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'Snowstorm' personal flying machine lifts off in Singapore

'Snowstorm' was built by students from the National University of Singapore.
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What you're looking at above is Snowstorm, a personal flying machine. This electric-powered aircraft, designed and built by a group of students from the National University of Singapore, can be controlled by a human pilot and is capable of a vertical takeoff and landing. Snowstorm was created as part of an engineering project called FW Air: Electric Aviation, which aims to turn the fantasy of flying cars into reality.

Gallery: Snowstorm: A personal flying machine | 4 Photos

Currently, the prototype is able to stay above ground for roughly five minutes at a time, while the flight control system lets the pilot adjust Snowstorm's thrust, pitch, roll and its swerve. "The toughest part of this engineering challenge was ensuring a good thrust to weight ratio to allow the craft to lift a person into the air," said Shawn Sim, a student involved with the program. "In some instances, we even 3D-printed parts, such as our landing gear mount, just so we can have a customized and optimal fit."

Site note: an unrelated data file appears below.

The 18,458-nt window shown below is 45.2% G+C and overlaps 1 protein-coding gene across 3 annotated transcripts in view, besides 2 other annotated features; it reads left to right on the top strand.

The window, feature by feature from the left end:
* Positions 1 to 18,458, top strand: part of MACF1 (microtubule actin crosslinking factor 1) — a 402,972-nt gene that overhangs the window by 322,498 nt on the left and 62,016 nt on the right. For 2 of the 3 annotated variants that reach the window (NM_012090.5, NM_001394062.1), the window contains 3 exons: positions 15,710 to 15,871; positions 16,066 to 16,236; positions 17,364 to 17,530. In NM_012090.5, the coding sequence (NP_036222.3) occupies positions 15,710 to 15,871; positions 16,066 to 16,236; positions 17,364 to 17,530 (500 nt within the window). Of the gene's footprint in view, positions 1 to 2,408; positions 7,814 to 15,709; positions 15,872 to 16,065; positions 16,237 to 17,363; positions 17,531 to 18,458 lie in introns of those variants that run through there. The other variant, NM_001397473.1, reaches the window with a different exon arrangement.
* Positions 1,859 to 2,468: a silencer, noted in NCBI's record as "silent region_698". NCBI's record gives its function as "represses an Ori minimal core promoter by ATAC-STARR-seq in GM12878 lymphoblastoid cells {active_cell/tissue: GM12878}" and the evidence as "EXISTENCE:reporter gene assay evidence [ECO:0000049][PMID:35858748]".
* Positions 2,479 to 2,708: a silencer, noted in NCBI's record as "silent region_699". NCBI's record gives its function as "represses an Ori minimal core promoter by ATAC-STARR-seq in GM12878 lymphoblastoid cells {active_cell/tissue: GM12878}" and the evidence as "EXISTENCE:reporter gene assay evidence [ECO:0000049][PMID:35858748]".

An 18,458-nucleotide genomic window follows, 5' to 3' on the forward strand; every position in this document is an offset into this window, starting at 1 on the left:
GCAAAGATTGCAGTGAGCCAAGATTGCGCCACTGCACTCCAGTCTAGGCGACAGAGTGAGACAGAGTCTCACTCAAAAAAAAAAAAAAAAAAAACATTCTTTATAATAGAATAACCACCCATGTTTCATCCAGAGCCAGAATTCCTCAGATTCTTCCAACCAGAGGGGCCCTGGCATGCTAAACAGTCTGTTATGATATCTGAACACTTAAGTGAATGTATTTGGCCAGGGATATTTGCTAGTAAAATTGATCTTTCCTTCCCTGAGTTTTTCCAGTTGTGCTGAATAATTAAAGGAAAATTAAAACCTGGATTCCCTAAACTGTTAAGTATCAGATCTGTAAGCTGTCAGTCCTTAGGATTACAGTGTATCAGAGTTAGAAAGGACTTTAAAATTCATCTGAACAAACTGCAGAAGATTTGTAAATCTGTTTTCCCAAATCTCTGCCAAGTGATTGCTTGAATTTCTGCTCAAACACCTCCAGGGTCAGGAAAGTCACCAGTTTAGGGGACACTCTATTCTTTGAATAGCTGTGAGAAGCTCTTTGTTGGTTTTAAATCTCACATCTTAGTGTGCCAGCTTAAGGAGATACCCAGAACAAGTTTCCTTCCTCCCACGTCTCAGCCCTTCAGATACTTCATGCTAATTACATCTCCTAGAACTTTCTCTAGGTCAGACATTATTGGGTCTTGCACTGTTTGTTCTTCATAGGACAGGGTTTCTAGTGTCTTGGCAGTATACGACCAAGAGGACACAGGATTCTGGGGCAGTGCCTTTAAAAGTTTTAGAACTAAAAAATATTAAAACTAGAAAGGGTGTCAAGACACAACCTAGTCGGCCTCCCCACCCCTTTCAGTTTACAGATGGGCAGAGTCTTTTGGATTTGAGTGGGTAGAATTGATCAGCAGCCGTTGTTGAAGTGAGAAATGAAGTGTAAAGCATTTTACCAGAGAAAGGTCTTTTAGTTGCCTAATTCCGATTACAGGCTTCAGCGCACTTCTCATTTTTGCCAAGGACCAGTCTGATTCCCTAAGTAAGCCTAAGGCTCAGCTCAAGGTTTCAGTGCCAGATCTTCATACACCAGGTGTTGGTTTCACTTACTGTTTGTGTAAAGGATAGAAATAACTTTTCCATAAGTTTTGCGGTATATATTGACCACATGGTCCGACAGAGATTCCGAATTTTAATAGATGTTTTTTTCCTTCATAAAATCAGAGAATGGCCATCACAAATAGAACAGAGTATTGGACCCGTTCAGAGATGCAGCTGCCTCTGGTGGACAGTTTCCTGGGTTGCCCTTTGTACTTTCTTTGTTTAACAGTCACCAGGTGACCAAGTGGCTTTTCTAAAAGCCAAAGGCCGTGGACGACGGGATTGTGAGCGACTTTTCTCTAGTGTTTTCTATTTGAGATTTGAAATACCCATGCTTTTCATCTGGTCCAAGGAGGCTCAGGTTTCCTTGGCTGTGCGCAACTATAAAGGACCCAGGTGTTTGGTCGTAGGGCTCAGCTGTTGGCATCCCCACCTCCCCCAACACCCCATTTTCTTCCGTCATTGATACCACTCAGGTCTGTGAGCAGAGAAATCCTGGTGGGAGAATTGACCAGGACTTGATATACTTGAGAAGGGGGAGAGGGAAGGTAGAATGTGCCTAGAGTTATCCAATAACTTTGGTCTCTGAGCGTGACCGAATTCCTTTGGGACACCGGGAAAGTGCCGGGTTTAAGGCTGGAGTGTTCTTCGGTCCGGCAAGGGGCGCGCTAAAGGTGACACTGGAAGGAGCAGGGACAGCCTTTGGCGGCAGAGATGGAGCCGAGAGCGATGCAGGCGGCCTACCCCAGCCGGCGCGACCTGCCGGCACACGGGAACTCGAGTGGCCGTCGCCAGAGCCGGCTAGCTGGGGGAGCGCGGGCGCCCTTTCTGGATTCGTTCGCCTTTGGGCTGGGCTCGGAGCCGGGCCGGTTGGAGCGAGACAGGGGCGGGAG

Of course, FW: AIR Electric Aviation isn't alone in trying to make our dreams of a flying car come true. Earlier this year, we saw an insane autonomous human transport project, and there are many others that are working toward that same goal.

Singapore's FIRST Personal Flying Machine!

BEHOLD! THE SNOWSTORM - Singapore's FIRST indoor personal flying machine! Designed and built by a team of NUS students, Snowstorm is an electric-powered aircraft capable of vertical take-off and landing that can be controlled by a pilot. This super cool project is part of FrogWorks, a collaboration between the NUS Faculty of Engineering's Design-Centric Programme and the NUS University Scholars Programme.Now your dreams of flight can become a reality... with your very own personal aircraft! Follow the SNOWSTORM project here, FW Air: Electric Aviation#NUSLife #NUSResearch

Posted by National University of Singapore on Wednesday, December 2, 2015
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